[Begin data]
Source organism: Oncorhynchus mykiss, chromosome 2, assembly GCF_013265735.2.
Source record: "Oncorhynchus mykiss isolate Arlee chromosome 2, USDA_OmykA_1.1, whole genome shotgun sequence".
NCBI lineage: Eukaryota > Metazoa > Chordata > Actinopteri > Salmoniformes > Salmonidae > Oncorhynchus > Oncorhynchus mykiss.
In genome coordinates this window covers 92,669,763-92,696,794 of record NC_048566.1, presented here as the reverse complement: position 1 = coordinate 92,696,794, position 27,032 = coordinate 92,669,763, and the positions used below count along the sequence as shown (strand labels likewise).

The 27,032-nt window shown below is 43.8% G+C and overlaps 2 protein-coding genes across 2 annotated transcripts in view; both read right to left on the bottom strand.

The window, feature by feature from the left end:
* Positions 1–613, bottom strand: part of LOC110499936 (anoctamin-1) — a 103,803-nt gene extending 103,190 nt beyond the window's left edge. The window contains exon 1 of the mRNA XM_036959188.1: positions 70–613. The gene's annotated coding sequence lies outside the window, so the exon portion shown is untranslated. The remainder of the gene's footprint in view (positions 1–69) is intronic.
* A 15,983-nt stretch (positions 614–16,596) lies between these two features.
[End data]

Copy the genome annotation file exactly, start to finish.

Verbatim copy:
Source organism: Oncorhynchus mykiss, chromosome 2, assembly GCF_013265735.2.
Source record: "Oncorhynchus mykiss isolate Arlee chromosome 2, USDA_OmykA_1.1, whole genome shotgun sequence".
NCBI lineage: Eukaryota > Metazoa > Chordata > Actinopteri > Salmoniformes > Salmonidae > Oncorhynchus > Oncorhynchus mykiss.
In genome coordinates this window covers 92,669,763-92,696,794 of record NC_048566.1, presented here as the reverse complement: position 1 = coordinate 92,696,794, position 27,032 = coordinate 92,669,763, and the positions used below count along the sequence as shown (strand labels likewise).

The 27,032-nt window shown below is 43.8% G+C and overlaps 2 protein-coding genes across 2 annotated transcripts in view; both read right to left on the bottom strand.

The window, feature by feature from the left end:
* Positions 1–613, bottom strand: part of LOC110499936 (anoctamin-1) — a 103,803-nt gene extending 103,190 nt beyond the window's left edge. The window contains exon 1 of the mRNA XM_036959188.1: positions 70–613. The gene's annotated coding sequence lies outside the window, so the exon portion shown is untranslated. The remainder of the gene's footprint in view (positions 1–69) is intronic.
* A 15,983-nt stretch (positions 614–16,596) lies between these two features.